By Lissy Maruthanakuzhy
Panaji, July 13, 2019: On July 3, we celebrated the feast of Saint Thomas, the Apostle of India.
The first reading of the day was from Jeremiah. “The word of the Lord came to me saying: Before I formed you in the womb I knew you, before you were born I set you apart, and I appointed you a prophet to the nations. Do not be afraid of them, for I am with you to protect you, declares the Lord.” (Jer 4-5, 9)
Every prophet had an experience with the Lord. The experience brought them a challenging mission and each took it up with courage.
Saint Thomas, one of the 12 disciples of Jesus, had the unique experience — touching the wound of Christ. The Gospel does not say if he actually touched the wounds, although Christ had invited him to have an experience of his wounds. The Lord who came into their middle with the assurance of “Peace be with you” called Thomas to touch and experience him.
A face-to face encounter — a heart to heart experience — with God changes a person completely. He or she takes a different direction, guided by the head and heart. We see this with the prophets and the people chosen by God in the Old Testament.
In the New Testament when Jesus called men from different walks of life to follow him, they left everything at once and followed him. The call changed them instantly.
Saint Paul experienced Jesus on his way to Damascus and he was a changed person since then. He immediately asked, “What am I to do Lord?”
Blessed James Alberione, the Founder of the Pauline Family had an experience in the night that divided the two centuries (1899-1900). He knelt before the Eucharistic Lord seeking guidance for his desire to serve the people of the new century. He wanted to make known Christ to many more people. He heard a voice within his heart, “Do not be afraid. I am with you. From here I want to enlighten. Live in continual conversion.”
From this experience the feeble teenager grew to be a gigantic figure in the Church introducing the media of communication for the evangelization of the masses. He founded five religious institutions and five secular institutions and the lay association of Pauline Cooperators.
In our own there are people who have took up challenging paths. Let us meet two of them:
Sister Betsy Devasia of Holy Cross Sisters of Chavanod heard the cry of the Lord on the eve of New Year in 1998. She and other nuns were preparing different dishes in the kitchen for the next day.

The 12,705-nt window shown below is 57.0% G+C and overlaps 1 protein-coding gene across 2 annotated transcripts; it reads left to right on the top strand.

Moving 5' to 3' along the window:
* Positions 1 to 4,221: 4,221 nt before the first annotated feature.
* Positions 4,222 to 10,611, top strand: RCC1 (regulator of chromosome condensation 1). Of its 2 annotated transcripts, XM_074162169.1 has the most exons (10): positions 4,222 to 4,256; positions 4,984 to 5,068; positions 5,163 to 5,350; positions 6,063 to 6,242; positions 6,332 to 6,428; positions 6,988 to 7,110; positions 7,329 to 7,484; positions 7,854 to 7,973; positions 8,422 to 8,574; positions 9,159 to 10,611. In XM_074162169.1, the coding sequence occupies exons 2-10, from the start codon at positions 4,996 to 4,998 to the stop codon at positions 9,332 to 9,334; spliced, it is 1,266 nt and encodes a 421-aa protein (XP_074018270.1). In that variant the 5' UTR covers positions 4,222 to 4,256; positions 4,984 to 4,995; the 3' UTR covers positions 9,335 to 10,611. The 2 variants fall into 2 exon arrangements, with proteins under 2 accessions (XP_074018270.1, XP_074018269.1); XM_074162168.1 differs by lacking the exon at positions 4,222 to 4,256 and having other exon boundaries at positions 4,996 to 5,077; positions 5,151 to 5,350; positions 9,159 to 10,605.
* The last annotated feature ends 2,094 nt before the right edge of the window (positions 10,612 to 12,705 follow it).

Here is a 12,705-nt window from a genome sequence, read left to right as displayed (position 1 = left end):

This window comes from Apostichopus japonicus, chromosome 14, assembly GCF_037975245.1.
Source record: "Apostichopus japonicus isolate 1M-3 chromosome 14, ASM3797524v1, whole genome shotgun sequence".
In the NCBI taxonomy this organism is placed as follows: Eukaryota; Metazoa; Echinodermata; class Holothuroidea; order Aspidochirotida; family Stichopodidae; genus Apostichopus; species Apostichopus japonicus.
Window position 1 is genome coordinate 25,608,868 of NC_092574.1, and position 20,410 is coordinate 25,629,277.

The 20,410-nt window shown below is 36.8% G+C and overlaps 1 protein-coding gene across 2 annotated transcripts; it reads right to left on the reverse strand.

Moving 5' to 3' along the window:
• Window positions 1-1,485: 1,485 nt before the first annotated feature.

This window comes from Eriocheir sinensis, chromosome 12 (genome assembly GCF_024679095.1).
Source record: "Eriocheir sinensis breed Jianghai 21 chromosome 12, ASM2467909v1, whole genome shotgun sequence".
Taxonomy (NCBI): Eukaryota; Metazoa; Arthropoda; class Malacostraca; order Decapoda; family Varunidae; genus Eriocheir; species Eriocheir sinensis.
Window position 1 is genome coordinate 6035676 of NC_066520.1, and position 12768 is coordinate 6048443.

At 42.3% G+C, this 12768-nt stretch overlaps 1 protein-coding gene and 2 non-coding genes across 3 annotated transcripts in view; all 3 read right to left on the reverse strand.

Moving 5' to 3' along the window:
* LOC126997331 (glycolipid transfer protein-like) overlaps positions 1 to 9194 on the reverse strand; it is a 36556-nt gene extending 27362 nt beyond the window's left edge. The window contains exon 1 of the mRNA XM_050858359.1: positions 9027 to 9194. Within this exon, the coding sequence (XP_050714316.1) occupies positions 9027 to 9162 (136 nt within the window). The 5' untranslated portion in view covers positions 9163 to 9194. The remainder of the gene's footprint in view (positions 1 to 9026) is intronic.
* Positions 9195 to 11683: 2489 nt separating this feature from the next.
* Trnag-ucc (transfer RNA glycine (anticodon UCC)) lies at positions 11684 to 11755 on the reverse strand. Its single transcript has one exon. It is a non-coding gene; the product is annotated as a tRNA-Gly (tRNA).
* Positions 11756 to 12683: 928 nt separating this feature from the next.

“I found some children playing in the compound outside the kitchen. They were from the poor neighborhood. Out of friendliness I called one of them close to me and asked, ‘What are you going to have for breakfast on New Year’s Day?’ The child’s answer left her speechless: “We had only some puffed rice today for breakfast. I do not know what we will have tomorrow.” The starving face began to haunt Sister Betsy.
Now, 20 years later, hundreds of women and men have become economically better because of Sister Betsy’s service through the Women’s Development Centre, Guwahati, the social service wing of the Holy Cross Sisters.
She has dedicated her life to bring positive changes in the lives of women so that they can maintain their family and live a decent life in society.
Similarly, Sister Lucy Kurian had a heartbreaking incident. She described the story of a young pregnant woman who came to her seeking shelter for the night from her husband, who wanted to bring home another woman.
“My superior was not home then and we had no place. So, I sent her back, promising to help her next day,” she said.
“The same night, I heard a cry and when I came out of the house I saw the same woman in flames. Her husband had doused her in kerosene and set her on fire. We took her to a hospital but could not save her. I requested the doctor if we could save the child. He brought me the charred little body.”
Devastated and angry with herself Sr Lucy searched for a way to help such hapless women. Maher (my mother’s home) she founded 22 year ago has helped more than 4,000 women to live in a safe home and find hope in life. It also cares for children, elderly men and women, and unwed mothers. They also care for HIV/AIDS-affected and their children.”
These are the Christ-bearers in our time. They are transformed in Christ. One has to be transformed in Christ to present him to the world. This is the secret of the efficiency and success of their mission. By caring, they also help humans to grow in God.
Pope Francis said, “For us consecrated persons, conversion to the newness of the Gospel entails a daily encounter with the Lord in prayer. The saints teach us that this is the source of all apostolic zeal. For religious, living the newness of the Gospel also means finding ever new in community life and community apostolates the incentive for an ever closer union with the Lord in perfect charity. For all of us, it means living lives that reflect the poverty of Christ, whose entire life was focused on doing the will of the Father and serving others.” (in Manila, January 2015)